Medieval burial ground for 80 bodies found on Cosgrave land

Archaeological dig on former taoiseach’s land reveals ‘significant’ medieval settlement

An archaeological dig at land previously owned by former taoiseach Liam Cosgrave has uncovered an extensive medieval burial ground of more than 80 bodies, alongside historical artefacts such as iron knife fragments and pieces of pottery.

Developer Ardstone Homes is seeking to build more than 600 homes on the Scholarstown Road site, in Knocklyon, south Dublin. The 16-acre site was previously owned by Mr Cosgrave, where he lived in a small bungalow, and the land was bought by Ardstone last year.

Mr Cosgrave, a former Fine Gael taoiseach from 1973 to 1977, had lived on the land until his death in 2017.

A significant excavation project, started late last year under licence from the Department of Culture and Heritage, identified a ring-fort settlement likely from the medieval period.


The full archaeological report, seen by The Irish Times, states that 83 human burials were uncovered at the site. Among artefacts unearthed in the dig were a possible iron knife fragment, a whetstone used to sharpen blades, pins made of bone and copper alloy, and fragments of pottery thought to be from the late medieval period.

The report, drawn up by archaeological consultants Archer Heritage Planning, was submitted to the department late last week.

Rectangular structure

The settlement included a rectangular structure and evidence of hearths, which suggested the presence of a home, the report said. A number of animal bones were also discovered amid the settlement.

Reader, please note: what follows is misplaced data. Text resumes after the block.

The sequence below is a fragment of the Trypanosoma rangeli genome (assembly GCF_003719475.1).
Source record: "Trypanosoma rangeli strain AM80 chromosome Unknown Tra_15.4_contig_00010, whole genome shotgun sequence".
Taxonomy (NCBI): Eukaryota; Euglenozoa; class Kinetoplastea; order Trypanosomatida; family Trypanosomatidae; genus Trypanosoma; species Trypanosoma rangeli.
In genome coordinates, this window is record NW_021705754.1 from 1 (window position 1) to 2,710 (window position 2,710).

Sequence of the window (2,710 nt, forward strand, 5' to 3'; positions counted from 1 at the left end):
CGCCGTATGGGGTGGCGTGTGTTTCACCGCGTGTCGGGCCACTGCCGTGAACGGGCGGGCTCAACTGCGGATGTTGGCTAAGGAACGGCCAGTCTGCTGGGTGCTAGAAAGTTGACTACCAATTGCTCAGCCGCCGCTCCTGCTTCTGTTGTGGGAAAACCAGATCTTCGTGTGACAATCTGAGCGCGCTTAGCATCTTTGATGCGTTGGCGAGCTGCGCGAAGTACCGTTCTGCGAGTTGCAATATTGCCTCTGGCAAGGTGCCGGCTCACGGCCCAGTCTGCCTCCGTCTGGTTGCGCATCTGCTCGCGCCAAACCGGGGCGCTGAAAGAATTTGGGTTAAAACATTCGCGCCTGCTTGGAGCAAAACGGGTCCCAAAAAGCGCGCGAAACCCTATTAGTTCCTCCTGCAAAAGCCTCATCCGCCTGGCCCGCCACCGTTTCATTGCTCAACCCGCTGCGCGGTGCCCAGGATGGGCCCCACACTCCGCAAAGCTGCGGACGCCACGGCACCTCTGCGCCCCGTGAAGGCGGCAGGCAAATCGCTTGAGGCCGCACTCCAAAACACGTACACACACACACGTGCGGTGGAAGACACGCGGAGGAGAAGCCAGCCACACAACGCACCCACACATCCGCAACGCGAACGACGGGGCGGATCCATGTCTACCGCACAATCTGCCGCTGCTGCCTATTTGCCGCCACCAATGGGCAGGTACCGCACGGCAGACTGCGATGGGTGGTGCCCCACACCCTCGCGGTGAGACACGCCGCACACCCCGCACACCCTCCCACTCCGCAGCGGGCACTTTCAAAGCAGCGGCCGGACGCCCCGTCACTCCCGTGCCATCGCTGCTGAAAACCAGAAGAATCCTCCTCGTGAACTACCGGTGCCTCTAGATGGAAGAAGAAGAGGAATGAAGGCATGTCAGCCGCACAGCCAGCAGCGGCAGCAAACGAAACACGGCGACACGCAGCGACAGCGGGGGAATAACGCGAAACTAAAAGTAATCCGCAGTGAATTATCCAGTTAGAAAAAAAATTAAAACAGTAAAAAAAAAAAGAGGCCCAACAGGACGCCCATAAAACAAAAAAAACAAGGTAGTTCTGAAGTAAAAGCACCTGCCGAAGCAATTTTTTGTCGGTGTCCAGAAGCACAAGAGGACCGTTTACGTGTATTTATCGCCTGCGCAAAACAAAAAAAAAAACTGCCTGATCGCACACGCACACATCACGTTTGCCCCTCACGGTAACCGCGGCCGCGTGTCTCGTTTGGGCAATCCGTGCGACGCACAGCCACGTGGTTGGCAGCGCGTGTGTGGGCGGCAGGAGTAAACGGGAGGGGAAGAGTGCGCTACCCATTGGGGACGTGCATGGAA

Aidan O’Connell, an archaeologist on the dig, said the settlement discovery was a “significant early medieval site in the wider south Dublin region”.

The archaeological site spanned several periods, likely ranging from “the time of St Patrick up until the Normans”, Mr O’Connell said. This time period ranged from around 450 to 1200 AD, he said.

It had previously been reported in the media the burial ground contained remains dating back to the Bronze Age, but that was not borne out in the report.

The vast majority of the human skeletons were located together in a clustered cemetery area, the report said. A sample of one bone dated from between 617AD and 688AD.

The size of the settlement, and of the burial ground, would not be unprecedented, Mr O’Connell said.

Archaeological work at the south Dublin site has now finished and Ardstone Homes is to push ahead with its application seeking planning permission from An Bord Pleanála under a fast-track planning process.

The human remains removed from the site, along with the artefacts, will undergo specialist testing and radiocarbon dating, to establish more precisely what period they come from. After that it is likely all the findings of the archaeological excavation will be deposited in the National Museum.

A final report, including results from the radiocarbon dating, is expected to be completed in early 2020.

Previously Minister for Culture and Heritage Josepha Madigan said there was "no basis" for giving the Knocklyon land legal protection under the National Monuments Acts.

The discovery of the past medieval settlement was “not a unique or unusual site, but instead is quite common”, she said.

Jack Power

Jack Power

Jack Power is acting Europe Correspondent of The Irish Times